We now know that we share genetic material with chimpanzees and crustaceans. We can transplant animal organs into humans. We can insert our human genes into other species. We are genetically related to, and dependent upon, countless species in countless ways: gorillas, whales, dogs, fishes, foxgloves, fungi. Where would we be without penicillium, that invisible fungus spore that flew through Alexander Fleming’s window in his London laboratory in 1928 and led to penicillin, a drug that has saved tens of millions of lives? Was Fleming operating in wild nature or in urban culture when he came upon that fungus? He was functioning in both. A “purely” natural object (the airborne penicillium) landed on a “purely” cultural production (a Petri dish smeared with agar) and the result was penicillin, a natural product of human culture that has changed life on our planet forever.

Urban culture and wild nature come to much the same thing. Urbanature.

–Ashton Nichols

Monday, February 9, 2009

Why is Darwin So Important?

A Young Man on Some Old Islands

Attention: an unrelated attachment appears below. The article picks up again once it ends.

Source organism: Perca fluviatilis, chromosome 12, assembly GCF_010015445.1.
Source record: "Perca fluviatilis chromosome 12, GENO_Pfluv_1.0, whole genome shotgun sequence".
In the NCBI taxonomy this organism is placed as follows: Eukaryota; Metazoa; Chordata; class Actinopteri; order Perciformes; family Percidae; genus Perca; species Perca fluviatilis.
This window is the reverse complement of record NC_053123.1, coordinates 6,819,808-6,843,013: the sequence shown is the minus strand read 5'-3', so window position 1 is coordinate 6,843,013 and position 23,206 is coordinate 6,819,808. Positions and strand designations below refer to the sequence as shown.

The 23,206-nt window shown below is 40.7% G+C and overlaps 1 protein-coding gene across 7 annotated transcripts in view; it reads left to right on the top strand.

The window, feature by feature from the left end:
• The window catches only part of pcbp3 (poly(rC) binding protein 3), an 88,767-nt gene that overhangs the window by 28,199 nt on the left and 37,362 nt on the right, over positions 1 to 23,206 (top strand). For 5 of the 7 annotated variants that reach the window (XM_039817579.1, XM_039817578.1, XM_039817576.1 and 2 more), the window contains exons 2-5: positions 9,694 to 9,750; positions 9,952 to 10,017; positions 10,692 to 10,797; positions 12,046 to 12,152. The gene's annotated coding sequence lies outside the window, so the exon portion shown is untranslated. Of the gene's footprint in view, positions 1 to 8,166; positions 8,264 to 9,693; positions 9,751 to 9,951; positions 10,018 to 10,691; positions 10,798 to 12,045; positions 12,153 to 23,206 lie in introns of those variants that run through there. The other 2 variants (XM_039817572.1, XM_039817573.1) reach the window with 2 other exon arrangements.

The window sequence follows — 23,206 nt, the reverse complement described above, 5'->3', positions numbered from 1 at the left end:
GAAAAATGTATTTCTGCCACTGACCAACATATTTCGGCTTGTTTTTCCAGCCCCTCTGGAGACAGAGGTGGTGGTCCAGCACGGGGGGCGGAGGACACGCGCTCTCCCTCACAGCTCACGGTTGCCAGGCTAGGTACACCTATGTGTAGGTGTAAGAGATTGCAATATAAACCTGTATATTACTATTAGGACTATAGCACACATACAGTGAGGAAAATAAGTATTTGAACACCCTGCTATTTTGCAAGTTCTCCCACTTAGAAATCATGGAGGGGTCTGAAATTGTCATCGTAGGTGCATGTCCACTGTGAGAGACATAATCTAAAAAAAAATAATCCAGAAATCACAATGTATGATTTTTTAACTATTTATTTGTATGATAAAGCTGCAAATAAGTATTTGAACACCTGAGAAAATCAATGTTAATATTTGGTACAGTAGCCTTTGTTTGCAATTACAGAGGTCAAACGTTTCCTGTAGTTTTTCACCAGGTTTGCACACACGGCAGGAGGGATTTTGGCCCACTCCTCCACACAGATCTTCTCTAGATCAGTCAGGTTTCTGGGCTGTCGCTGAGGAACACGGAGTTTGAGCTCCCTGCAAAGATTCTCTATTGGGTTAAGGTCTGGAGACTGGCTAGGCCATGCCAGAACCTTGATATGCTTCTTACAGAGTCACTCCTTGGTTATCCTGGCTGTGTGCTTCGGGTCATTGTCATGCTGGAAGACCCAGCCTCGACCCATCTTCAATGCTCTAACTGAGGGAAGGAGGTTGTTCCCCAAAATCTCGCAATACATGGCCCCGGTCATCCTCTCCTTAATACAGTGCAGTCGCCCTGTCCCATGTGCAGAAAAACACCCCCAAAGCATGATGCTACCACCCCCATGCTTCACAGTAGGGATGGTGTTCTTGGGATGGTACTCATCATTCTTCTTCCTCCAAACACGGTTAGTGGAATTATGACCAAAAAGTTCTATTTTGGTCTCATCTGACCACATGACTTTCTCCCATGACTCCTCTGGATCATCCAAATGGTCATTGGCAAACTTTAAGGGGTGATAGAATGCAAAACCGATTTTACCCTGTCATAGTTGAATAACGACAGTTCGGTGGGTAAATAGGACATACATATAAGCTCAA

In 1831, Charles Darwin thought he had “wasted” (his word) his college education. The 22-year-old was thus sent off by his father on a five-year journey that would change our understanding of our place in the nonhuman world. After five weeks on the Gal├ípagos Islands, far out in the middle of the Pacific off the coast of Ecuador, Darwin’s observations and drawings of finches and tortoises led him to formulate the idea of natural selection, the centerpiece of his version of evolution. As he walked the sandy shorelines of these craggy volcanoes, he suddenly realized that the birds around him had variable beaks because natural selection had selected certain beaks as more useful than others: some for gathering seeds, others for crushing nuts, a few for spearing termites. The he saw iguanas swimming in the ocean, unlike almost any other lizards on earth. Lizards were land animals, but these spiny creatures found their food in the sea, just as the dinosaurs had. The young naturalist climbed these rocky hillsides, and he noticed that many of the creatures he saw were isolated from one another, trapped on their individual islands. Gal├ípagos tortoises grew gigantic because there were no large, vicious mammals here to compete with them for food or space. Darwin’s ideas at this point were not new, nor were they complete. Indeed, his grandfather had implied that species change over time (as had some ancient Greeks). Now, however, the grandson’s emerging explanation of the way species evolve by means of natural selection would literally change our world.